Picture taken by Corellian
|Location||Hammarland, Åland, Finland|
|Trivia||Small skerry with three zones|
|Märketin at Turfgame.com|
Tours the lighthouse of Märket depart from the Käringsund Guest harbour. In summer time you can call directly to Märket and ask if there is an available spot at the harbour, phone number: +358 40 8499 333 from 09-21.
Märket ("The Mark") is a small 3.3-hectare (8.2-acre) uninhabited skerry in the Baltic Sea between Sweden and Finland (in the area of the autonomous Åland Islands), with a lighthouse as its salient manmade feature. Märket has been divided between the two countries since the Treaty of Fredrikshamn of 1809 defined the border between Sweden and the Russian Empire as going through the middle of the island. The Finnish side of the island is part of the Municipality of Hammarland and is the westernmost land point of Finland. The Swedish part of the island is itself divided by two counties of Sweden: Uppsala County (Östhammar Municipality) and Stockholm County (Norrtälje Municipality).
The name Märket ('the Mark') probably comes from its usefulness as a navigation mark before there were lighthouses. The route between Sweden and Åland has a passage about 27 kilometres (15 NM) (17 mi) long over open sea. Before the lighthouse was erected, the island and its shallows were dangerous navigational hazards, which seafarers tried desperately to avoid. In 1873, as many as 23 ships were grounded on the Swedish coast and its archipelago trying to avoid Märket, and eight of them were shipwrecked. Märket is detached from the main Åland archipelago, with the closest island more than 10 km (6.2 mi) away, and the closest harbor, Berghamn, 23 km (14 mi) away in Eckerö. There is no deep harbor; the island can only be reached with boats. There are small, barely surfacing rocks northwest of Märket, called Märketshällor ("stones of Märket"), which are too small to sustain vegetation.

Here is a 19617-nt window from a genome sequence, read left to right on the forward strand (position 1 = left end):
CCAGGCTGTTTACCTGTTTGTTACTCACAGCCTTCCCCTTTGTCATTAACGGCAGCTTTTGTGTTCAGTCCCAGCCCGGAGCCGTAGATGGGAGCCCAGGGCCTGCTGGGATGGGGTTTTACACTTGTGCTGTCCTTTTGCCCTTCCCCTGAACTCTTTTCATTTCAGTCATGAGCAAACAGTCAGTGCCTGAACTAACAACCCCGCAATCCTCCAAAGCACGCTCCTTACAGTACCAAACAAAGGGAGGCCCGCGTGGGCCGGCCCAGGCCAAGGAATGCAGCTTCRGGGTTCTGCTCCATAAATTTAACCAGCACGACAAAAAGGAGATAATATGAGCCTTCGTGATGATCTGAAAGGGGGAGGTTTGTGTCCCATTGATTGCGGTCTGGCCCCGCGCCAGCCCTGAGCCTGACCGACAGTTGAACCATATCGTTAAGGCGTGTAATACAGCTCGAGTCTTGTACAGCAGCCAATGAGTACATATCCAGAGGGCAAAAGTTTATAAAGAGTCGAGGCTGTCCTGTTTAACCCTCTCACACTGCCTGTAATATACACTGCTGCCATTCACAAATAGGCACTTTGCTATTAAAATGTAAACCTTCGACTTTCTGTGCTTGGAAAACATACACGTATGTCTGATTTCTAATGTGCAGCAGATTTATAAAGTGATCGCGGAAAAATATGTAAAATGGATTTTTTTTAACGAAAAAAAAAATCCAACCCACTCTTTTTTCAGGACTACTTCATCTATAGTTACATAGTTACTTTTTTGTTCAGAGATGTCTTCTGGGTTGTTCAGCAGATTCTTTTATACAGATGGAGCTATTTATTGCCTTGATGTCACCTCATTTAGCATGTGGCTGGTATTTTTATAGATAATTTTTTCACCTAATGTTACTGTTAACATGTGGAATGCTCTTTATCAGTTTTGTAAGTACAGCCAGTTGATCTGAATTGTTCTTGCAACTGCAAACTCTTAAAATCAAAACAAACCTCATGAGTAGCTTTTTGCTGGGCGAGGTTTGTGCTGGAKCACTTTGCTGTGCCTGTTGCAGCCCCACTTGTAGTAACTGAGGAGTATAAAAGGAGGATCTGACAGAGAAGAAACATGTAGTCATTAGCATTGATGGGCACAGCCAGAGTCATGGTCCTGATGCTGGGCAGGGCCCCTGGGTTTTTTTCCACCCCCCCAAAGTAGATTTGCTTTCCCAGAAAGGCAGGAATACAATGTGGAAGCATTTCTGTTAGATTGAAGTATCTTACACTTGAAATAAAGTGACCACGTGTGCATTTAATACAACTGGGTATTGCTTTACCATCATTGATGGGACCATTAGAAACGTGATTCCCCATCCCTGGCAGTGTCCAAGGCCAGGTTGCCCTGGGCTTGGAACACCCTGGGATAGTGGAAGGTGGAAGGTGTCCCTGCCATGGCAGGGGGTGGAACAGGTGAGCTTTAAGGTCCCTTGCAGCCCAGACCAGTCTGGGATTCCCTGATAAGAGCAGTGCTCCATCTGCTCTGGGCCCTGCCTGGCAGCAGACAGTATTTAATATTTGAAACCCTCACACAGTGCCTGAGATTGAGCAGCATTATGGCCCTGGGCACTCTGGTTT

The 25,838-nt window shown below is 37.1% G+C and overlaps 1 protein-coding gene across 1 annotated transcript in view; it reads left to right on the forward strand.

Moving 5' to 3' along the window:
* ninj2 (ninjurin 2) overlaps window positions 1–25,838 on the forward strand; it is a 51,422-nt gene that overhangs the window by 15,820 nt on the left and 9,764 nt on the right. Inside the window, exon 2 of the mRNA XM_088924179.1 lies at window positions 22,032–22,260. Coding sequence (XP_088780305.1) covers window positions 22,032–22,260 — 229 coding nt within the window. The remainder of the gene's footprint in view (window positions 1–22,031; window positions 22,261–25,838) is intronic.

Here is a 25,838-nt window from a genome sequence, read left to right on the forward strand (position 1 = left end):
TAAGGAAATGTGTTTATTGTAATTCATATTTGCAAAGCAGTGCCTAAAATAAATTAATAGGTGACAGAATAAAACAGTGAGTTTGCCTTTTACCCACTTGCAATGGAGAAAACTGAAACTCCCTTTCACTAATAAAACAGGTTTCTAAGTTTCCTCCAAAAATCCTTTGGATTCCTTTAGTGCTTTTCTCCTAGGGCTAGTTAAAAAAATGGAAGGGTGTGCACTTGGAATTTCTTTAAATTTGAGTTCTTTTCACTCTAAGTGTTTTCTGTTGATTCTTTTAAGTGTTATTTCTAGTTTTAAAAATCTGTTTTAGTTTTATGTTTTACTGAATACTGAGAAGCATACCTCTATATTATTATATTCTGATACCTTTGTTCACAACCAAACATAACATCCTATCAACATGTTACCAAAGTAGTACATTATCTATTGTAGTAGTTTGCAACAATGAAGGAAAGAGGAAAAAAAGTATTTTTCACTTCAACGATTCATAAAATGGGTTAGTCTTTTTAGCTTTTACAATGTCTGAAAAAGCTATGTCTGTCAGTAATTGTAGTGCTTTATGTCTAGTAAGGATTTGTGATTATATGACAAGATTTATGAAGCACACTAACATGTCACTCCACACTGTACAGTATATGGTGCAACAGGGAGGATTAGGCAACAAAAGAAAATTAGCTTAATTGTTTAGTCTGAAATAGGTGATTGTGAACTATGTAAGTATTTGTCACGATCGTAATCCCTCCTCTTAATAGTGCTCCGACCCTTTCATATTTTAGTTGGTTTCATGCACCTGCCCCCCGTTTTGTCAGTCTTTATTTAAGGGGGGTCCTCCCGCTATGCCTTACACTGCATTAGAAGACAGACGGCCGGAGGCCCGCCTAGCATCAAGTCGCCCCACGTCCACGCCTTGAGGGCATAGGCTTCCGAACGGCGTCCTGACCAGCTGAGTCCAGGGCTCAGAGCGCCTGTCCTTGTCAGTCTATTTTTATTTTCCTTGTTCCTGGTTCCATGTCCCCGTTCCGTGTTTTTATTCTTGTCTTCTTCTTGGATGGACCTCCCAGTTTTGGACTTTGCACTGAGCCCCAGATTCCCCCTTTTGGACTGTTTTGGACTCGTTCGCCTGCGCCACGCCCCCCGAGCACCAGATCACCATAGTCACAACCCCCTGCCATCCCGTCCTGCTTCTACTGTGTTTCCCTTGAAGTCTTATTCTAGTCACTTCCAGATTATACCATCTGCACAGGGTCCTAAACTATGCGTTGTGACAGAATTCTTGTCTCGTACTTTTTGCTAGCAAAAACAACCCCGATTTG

There is a lighthouse on the Finnish side of the current border, which has been unmanned and automated since 1979. When it was built by the Grand Duchy of Finland (then part of the Russian Empire) in 1885, the island was considered a no-man's land, so the lighthouse was simply built upon the highest point of the island. However, the location selected was within the Swedish portion of the island.
As a result, the border was adjusted in 1985 so that the lighthouse is now located on Finnish territory. The adjustment was carried out such that no net transfer of territory occurred, and the ownership of the coastline was unchanged so as not to interfere with each country's fishing rights.